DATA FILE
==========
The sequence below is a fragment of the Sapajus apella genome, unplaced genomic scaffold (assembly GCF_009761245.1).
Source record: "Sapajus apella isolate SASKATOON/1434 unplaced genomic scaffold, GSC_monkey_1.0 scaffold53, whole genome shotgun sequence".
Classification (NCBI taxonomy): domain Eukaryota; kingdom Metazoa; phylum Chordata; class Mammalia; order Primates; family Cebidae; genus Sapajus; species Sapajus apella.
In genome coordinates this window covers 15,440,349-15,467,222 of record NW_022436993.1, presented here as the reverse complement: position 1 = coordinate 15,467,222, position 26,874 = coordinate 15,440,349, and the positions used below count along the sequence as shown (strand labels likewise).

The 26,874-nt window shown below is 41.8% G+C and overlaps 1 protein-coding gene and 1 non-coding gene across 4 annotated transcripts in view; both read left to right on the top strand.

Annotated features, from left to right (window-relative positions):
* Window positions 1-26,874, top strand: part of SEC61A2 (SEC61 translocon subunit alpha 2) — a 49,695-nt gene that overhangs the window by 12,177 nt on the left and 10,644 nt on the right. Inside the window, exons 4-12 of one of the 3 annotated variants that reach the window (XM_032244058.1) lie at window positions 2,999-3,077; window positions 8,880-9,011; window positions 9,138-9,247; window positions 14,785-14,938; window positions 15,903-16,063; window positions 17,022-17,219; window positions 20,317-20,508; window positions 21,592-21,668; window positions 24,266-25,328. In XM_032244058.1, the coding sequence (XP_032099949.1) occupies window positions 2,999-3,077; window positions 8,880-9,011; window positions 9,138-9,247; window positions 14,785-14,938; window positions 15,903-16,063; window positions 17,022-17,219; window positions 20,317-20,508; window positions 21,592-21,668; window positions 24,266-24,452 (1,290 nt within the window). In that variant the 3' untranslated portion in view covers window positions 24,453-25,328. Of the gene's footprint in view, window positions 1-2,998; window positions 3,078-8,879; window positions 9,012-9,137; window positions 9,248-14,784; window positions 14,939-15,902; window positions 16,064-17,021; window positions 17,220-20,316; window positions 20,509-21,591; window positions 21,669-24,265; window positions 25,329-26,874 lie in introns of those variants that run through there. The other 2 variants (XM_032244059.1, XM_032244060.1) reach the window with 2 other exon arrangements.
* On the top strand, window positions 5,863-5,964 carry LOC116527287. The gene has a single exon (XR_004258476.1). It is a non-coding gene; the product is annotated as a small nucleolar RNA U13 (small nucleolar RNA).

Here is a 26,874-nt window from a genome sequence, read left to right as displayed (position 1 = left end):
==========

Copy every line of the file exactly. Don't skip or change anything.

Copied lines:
The sequence below is a fragment of the Sapajus apella genome, unplaced genomic scaffold (assembly GCF_009761245.1).
Source record: "Sapajus apella isolate SASKATOON/1434 unplaced genomic scaffold, GSC_monkey_1.0 scaffold53, whole genome shotgun sequence".
Classification (NCBI taxonomy): domain Eukaryota; kingdom Metazoa; phylum Chordata; class Mammalia; order Primates; family Cebidae; genus Sapajus; species Sapajus apella.
In genome coordinates this window covers 15,440,349-15,467,222 of record NW_022436993.1, presented here as the reverse complement: position 1 = coordinate 15,467,222, position 26,874 = coordinate 15,440,349, and the positions used below count along the sequence as shown (strand labels likewise).

The 26,874-nt window shown below is 41.8% G+C and overlaps 1 protein-coding gene and 1 non-coding gene across 4 annotated transcripts in view; both read left to right on the top strand.

Annotated features, from left to right (window-relative positions):
* Window positions 1-26,874, top strand: part of SEC61A2 (SEC61 translocon subunit alpha 2) — a 49,695-nt gene that overhangs the window by 12,177 nt on the left and 10,644 nt on the right. Inside the window, exons 4-12 of one of the 3 annotated variants that reach the window (XM_032244058.1) lie at window positions 2,999-3,077; window positions 8,880-9,011; window positions 9,138-9,247; window positions 14,785-14,938; window positions 15,903-16,063; window positions 17,022-17,219; window positions 20,317-20,508; window positions 21,592-21,668; window positions 24,266-25,328. In XM_032244058.1, the coding sequence (XP_032099949.1) occupies window positions 2,999-3,077; window positions 8,880-9,011; window positions 9,138-9,247; window positions 14,785-14,938; window positions 15,903-16,063; window positions 17,022-17,219; window positions 20,317-20,508; window positions 21,592-21,668; window positions 24,266-24,452 (1,290 nt within the window). In that variant the 3' untranslated portion in view covers window positions 24,453-25,328. Of the gene's footprint in view, window positions 1-2,998; window positions 3,078-8,879; window positions 9,012-9,137; window positions 9,248-14,784; window positions 14,939-15,902; window positions 16,064-17,021; window positions 17,220-20,316; window positions 20,509-21,591; window positions 21,669-24,265; window positions 25,329-26,874 lie in introns of those variants that run through there. The other 2 variants (XM_032244059.1, XM_032244060.1) reach the window with 2 other exon arrangements.
* On the top strand, window positions 5,863-5,964 carry LOC116527287. The gene has a single exon (XR_004258476.1). It is a non-coding gene; the product is annotated as a small nucleolar RNA U13 (small nucleolar RNA).

Here is a 26,874-nt window from a genome sequence, read left to right as displayed (position 1 = left end):